All Families in an Order have 60% similarity

Microbiologists have long known that the phenotype of a bacterium is not a good character to use in classifying them. Recent progress has been made using methods that compare the Genotype of the bacteria. The sequences of bases in DNA. Many such molecules have been sequenced and a few are now used to classify microbes. Perhaps the most useful sequences have been those of rRNA. This molecule occurs in all forms of life and different parts of its sequence are thought to have changed at different rates over evolutionary time.

For classifying bacteria we usually compare the sequence of the 16S region of the ribosome of an unknown bacteria with a database of sequences from known organisms. Most of the classification scheme given in moder text books are based on 16S sequences (or 18S in Eukaryotes). There are also a number of other approaches to microbial classification that support the Genotype scheme. The Genotype is probably as good as we can get to a true phylogenetic scheme for bacteria given the lack of a fossil record.

Gram Stain

One morphological observation that is used extensively is the colour obtained by bacteria when treated with the gram stain technique

Gram positive (+ve) bacteria are very different from Gram negative (-ve) bacteria

Physiological groupings.

Heterotrophs - use organic carbon compounds as their carbon and energy sources (we are heterotrophs as are the fungi and many bacteria).
Autotrophs can fix carbon dioxide (CO2) from the air and turn it into organic molecules.
Photoautotrophs use light energy to do this (plants, cyanobacteria and many other bacteria are photoautotrophs).
Chemoautotrophs use chemical energy to fix CO2 (e.g. sulfur oxidizing bacteria and nitrifiers are chemoautotrophs).

Anaerobes and aerobes

Aerobes are bacteria the use oxygen when it is available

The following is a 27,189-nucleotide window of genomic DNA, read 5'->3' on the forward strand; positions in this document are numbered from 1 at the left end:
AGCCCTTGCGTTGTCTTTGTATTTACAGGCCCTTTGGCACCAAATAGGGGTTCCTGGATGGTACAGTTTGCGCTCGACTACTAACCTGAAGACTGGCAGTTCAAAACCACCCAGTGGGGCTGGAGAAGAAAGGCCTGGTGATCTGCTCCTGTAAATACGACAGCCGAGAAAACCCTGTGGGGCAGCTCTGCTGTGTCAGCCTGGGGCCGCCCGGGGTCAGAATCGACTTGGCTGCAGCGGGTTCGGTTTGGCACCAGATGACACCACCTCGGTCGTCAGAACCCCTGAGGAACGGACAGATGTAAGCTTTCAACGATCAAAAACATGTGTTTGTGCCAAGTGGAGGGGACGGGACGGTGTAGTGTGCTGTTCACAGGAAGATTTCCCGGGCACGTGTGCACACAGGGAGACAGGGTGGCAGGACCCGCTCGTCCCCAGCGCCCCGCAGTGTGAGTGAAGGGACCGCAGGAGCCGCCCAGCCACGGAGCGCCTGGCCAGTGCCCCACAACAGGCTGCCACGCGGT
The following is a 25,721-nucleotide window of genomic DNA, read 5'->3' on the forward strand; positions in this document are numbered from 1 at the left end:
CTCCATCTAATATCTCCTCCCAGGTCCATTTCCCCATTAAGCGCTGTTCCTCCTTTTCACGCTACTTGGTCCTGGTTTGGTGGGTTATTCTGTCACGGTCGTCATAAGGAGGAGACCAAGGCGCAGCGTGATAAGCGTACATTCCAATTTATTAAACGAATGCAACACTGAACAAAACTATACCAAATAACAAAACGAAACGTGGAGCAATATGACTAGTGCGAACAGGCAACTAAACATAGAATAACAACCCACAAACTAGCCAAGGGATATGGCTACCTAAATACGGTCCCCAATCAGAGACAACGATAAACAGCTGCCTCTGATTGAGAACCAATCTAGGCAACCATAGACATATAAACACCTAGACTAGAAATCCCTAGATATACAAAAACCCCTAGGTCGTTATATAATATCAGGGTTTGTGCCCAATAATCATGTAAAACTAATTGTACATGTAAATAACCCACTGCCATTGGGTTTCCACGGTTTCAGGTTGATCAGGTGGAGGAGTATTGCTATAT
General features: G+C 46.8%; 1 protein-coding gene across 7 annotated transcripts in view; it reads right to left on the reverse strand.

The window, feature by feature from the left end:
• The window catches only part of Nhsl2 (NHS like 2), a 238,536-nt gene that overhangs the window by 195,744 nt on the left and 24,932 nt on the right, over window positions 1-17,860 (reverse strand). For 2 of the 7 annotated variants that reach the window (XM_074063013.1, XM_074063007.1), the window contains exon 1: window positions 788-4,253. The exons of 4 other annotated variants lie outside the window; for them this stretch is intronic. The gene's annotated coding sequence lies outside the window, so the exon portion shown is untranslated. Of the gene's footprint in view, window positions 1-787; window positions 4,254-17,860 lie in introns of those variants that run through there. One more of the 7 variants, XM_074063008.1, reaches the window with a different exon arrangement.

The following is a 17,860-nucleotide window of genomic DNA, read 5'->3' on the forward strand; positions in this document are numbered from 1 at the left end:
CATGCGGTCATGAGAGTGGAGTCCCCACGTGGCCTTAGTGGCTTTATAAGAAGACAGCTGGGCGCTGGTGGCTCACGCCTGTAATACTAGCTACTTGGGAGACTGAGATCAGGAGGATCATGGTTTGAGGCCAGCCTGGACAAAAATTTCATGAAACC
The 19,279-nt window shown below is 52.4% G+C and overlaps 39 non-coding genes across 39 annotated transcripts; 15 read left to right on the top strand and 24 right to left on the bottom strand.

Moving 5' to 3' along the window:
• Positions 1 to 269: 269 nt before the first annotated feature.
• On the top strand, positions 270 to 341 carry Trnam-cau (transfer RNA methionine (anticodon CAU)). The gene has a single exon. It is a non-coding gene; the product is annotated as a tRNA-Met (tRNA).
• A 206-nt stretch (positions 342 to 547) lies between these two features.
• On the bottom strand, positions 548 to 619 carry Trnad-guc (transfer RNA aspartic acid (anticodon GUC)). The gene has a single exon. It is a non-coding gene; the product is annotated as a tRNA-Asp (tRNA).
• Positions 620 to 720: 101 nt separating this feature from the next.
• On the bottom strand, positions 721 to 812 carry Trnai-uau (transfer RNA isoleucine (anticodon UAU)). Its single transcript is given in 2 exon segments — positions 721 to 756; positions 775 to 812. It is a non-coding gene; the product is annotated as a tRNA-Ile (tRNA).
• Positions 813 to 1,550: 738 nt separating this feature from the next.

Anaerobic organisms use several different physiological ways of making a living, including fermentation reactions and anaerobic respiration, the details of which we will explore in a few weeks.

Facultative anaerobes are organisms that can grow anaerobically or aerobically.

GRAM ĖVe BACTERIA:

Enteric Bacteria (enter = Gr. for gut), Table 19.2 shows some common genera of Enteric Bacteria (Enterobacteriaceae). Note that the habitat for most of them is indeed in the intestines of some sort of animal.
Some Famous genera:
Salmonella (S. typhi causes typhoid fever)
Escherichia (E. coli)
Shigella (S. dysenteriae is closely related to E. coli)
Yersinia (Y. pestis causes plague)
Klebsiella (fixes N2 and can cause pneumonia)
Serratia
Erwinia (live on plants - some plant pathogens)

One common attribute of most of the facultative anaerobes is that they are capable of living dual lives. For example, many bioluminescent bacteria can use their anaerobic capabilities to live in the guts of fish and their aerobic abilities to live in the light organs of fish or to survive in the aerobic waters of the open oceans.

Strict Aerobes or oxidative Organisms (can't ferment organic compounds)

Pseudomonas - polar flagella and oxidase positive.
A very large genus that is now being broken up into many different genera.
Fluorescent Pseudomonads
P. putida
P. aeruginosa (flowers and burn patients)
Fluorescent pigments are iron-chelating compounds (siderophores)
These often cause spoilage of food particularly plant material. And some cause infections

The End